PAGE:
WHEELER: Well, we developed the technology early this year called the UPS Premier Silver and Gold. The Premier Gold is a small - very small label that goes onto each package, and the label has inside it a Bluetooth device and three radios. And when that - and every package will have one of these affixed to it.

And as soon as these facilities' packages arrive in one of our facilities - doesn't matter whether it's this one here or any of our hubs around the country - we can actually see it. And so it gives you an instant read on exactly where it is. So in terms of security, we have eyes on these packages the whole way through. We can see them anytime, anywhere within 10 feet.

MARTIN: So before we let you go, you know, this is a huge and historic task. Do you mind if I ask - has that sunk in? Like, how are you thinking about this, and how are you doing?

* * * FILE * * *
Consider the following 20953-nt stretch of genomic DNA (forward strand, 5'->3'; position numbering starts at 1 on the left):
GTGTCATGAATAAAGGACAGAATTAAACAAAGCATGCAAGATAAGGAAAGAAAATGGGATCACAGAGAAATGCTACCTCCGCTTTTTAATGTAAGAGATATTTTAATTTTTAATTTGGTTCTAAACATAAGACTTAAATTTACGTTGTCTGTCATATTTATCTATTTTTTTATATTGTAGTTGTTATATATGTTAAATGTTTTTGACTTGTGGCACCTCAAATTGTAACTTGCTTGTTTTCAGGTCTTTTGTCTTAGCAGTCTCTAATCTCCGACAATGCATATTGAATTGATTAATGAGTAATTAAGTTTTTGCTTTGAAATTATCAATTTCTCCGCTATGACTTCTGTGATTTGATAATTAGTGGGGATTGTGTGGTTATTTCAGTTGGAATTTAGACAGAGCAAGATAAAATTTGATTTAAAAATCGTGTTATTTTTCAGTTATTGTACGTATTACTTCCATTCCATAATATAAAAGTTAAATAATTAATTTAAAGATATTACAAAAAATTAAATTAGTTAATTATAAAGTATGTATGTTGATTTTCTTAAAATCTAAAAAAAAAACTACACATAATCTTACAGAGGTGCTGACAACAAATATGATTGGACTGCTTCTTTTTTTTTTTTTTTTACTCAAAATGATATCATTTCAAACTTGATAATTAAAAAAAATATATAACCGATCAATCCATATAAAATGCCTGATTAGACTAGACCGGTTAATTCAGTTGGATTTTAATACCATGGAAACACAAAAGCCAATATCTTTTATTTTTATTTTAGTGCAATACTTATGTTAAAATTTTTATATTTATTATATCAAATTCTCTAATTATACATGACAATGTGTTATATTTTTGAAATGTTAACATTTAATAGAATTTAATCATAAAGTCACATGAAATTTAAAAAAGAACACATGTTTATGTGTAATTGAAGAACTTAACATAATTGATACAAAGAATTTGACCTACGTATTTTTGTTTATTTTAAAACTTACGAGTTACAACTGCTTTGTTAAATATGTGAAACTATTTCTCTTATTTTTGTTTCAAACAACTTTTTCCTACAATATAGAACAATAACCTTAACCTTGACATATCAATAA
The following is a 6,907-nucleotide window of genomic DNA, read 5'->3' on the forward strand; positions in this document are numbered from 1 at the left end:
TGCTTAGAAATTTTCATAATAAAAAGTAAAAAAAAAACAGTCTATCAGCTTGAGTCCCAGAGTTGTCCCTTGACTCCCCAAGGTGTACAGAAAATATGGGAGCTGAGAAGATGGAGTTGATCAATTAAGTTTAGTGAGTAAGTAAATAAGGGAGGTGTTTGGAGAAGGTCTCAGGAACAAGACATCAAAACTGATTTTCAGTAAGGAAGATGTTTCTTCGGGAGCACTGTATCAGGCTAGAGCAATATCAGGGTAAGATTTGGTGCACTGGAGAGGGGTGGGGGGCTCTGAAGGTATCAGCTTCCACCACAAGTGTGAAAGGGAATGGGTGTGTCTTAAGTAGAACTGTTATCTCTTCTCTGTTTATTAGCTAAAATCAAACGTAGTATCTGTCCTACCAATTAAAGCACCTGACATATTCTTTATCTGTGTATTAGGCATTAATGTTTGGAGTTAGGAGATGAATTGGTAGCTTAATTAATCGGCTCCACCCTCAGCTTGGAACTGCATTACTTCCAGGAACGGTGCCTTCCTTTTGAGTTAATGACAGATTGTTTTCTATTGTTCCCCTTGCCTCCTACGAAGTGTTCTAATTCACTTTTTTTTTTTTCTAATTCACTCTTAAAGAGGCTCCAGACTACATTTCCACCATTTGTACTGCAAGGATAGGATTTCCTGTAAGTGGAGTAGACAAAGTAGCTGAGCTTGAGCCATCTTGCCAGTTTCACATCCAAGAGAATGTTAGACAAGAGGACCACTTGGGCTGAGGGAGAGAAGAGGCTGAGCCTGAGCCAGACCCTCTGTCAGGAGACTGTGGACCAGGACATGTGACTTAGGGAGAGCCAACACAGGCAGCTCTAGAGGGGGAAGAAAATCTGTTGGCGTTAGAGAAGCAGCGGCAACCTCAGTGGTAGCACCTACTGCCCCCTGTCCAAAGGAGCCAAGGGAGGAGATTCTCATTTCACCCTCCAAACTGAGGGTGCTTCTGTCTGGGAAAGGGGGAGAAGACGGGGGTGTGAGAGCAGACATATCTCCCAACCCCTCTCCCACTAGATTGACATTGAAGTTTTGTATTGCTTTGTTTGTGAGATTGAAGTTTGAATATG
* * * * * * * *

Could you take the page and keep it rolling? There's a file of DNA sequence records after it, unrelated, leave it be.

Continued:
WHEELER: Well, we work really closely with Operation Warp Speed. You probably know that. We've been part of that team since the very beginning. And we - they've all become - it's become like a family. We work together so much now. We're on calls almost every other hour. I'm on the calls with General Perna himself. And we've become very close during this time. And yesterday, I think it was put very well by General Sharpsten - that said that sleep is now not an option.

MARTIN: (Laughter).

WHEELER: So we are - I think we're so caught up with doing this work right now and so excited about it and so anxious about it, making it work for this country and the world that we haven't even thought about the impact yet to ourselves personally.

MARTIN: Well, I hope we get to talk again soon so I can hear how it feels when you finally let it all sink in.

WHEELER: Michel, we're ready. We're ready. We're very confident. We're very, very pleased and proud to be part of this, all the UPSers here working very hard to make this work.

MARTIN: Wes Wheeler is the president of UPS Healthcare.

Mr. Wheeler, thank you so much for your hard work and the work of your team. And thank you for being with us today.

WHEELER: Thanks, Michel. Transcript provided by NPR, Copyright NPR.